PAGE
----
Millis() not accurate

Hi everybody, I wrote the attached simple sketch to understand millis function, but opening the serial monitor I noticed the the time values are not accurate; it indicate 1 millisec more every 250 delay loop. Someone could explain me why and how to solve this inaccuracy?

Thanks.

unsigned long time=0;

void setup()
{
Serial.begin (9600);
}

void loop()
{
time=millis();
Serial.print("The time is: ");
Serial.println (time);
delay (250);
}

Monitor output extract: The time is: 0 The time is: 249 The time is: 499 The time is: 750 The time is: 1000 The time is: 1251 The time is: 1501 The time is: 1752 The time is: 2001 The time is: 2252 The time is: 2502 The time is: 2753 The time is: 3004 The time is: 3254 The time is: 3505 The time is: 3755 The time is: 4005 The time is: 4255 The time is: 4506

How do you know that delay() is accurate ? millis() will sometimes skip a value if other code takes time to execute. Try this

unsigned long startTime;
unsigned long interval = 250;

void setup()
{
  Serial.begin (115200);
}

void loop()
{
  static unsigned long startTime=millis();
  if (millis() - startTime >= interval)
  {
    Serial.print("The time is: ");
    Serial.println (startTime);
    startTime = startTime + interval;
  }
}

millis is indeed not exact, and notice that printing takes also time.

so don't use delay, try this

unsigned long lastTimePrint = 0;
unsigned long lastMinute = 0;
unsigned long lastTimeBlink = 0;

void setup()
{
  pinMode(13, OUTPUT);
  Serial.begin (115200);  // note the higher baud rate!
}

void loop()
{
  if (millis() - lastTimePrint >= 250)  // 4x per second
  {
     Serial.print("The time is: ");
     Serial.println (lastTimePrint );
    lastTimePrint += 250;
  } 

  if (millis() - lastMinute >= 60000UL)  // 1x per minute
  {
    Serial.print(lastMinute);
    Serial.println("\tTICK");
    lastMinute += 60000UL;
  } 

  if (millis() - lastTimeBlink >= 100)  // 10 x per second
  {
    digitalWrite(13, !digitalRead(13)); // invert on board led;
    lastTimeBlink += 100;
  } 
}

@UKHeliBob - you just beat me by two minutes ;)

120,000 milliseconds :)

You are great! Thanks, but…some other questions… the UKHeliBob’s sketch is simpler than robtillaart’s one and, for a rookie like me, more understandable.
Both used “Serial.begin (115200)”: is there some specific reason to use a higher baud rate?
The robtillaart’s example is pretty complicated for me but interesting.
First question:

  if (millis() - lastTimePrint >= 250)  // 4x per second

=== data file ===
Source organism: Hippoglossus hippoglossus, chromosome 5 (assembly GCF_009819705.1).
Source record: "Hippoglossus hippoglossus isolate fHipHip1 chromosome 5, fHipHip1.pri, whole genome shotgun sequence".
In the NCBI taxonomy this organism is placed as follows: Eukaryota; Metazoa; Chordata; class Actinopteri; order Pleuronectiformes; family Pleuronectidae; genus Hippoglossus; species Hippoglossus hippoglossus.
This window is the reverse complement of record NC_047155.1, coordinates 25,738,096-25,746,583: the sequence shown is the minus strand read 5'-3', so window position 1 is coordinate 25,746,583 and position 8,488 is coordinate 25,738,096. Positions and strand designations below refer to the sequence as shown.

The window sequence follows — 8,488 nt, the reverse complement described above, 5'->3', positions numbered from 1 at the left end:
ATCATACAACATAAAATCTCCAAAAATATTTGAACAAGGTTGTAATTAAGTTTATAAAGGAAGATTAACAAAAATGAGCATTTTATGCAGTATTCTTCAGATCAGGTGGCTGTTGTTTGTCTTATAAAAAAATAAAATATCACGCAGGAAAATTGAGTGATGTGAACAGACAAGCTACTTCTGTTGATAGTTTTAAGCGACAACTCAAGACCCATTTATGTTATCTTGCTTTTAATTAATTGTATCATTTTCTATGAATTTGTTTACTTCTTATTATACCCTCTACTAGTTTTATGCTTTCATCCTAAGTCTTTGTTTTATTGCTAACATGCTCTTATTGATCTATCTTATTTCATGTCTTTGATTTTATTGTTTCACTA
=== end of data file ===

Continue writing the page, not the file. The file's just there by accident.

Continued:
{
     Serial.print("The time is: ");
     Serial.println (lastTimePrint );
    lastTimePrint += 250;

What is the meaning of: lastTimePrint += 250? that every loop lastTimePrint increases of 250 msec?

Second question:

if (millis() - lastMinute >= 60000UL)  // 1x per minute
  {
    Serial.print(lastMinute);
    Serial.println("\tTICK");
    lastMinute += 60000UL;

The scheme is like before, but why you use UL? What is?
TICK is the sound of the clock?

Thank you again and… ]:smiley: ]:smiley: bloody delay!!! :wink:

"Serial.begin (115200)": is there some specific reason to use a higher baud rate?

Yes, it reduces the time to get the data out, potentially reducing the time the processor will spend blocked with a full transmit buffer.

The robtillaart's example is pretty complicated for me but interesting.

It is not really more complicated if you look at it. It is really just 3 examples of my code one after the other. What it is doing is to show how 3 different events can be timed apparently at the same time. In practice the checks for the time periods being up are made in series rather than in parallel but the checks happen so frequently that they appear to happen at the same time.

60000UL is used to force the compiler to regard 60000 as an unsigned long in the comparison. It is important to use unsigned long for the timing variables and constants to avoid problems when the millis() value rolls over to zero after 49 and a bit days. Using millis() minus the period start time in the comparison also prevents the comparison returning the wrong value when the rollover occurs.

thanx!!!

What is the meaning of: lastTimePrint += 250? that every loop lastTimePrint increases of 250 msec?

it is equal to lastTimePrint = lastTimePrint + 250;

to make it a bit more complicated: sometimes you want to do [1] lastTimePrint = lastTimePrint + 250; and sometimes you want [2] lastTimePrint = millis();

The difference is that the first one will try to catch up respecting (more or less) the interval steps (250). It will keep lastTimePrint in multiples of 250. The second one "ignores" all missed "events" and can make a jump in time. It will loose the multiple of 250 quite fast in fact.

The first one forces that over a longer period of time there are 4 actions per second on average. The second code can't guarantee that.

(this all under the assumption that the actions are on average shorter in time than the average intervals.)

TICK is the sound of the clock?

Some clocks do, I just wanted to show three different actions with different intervals.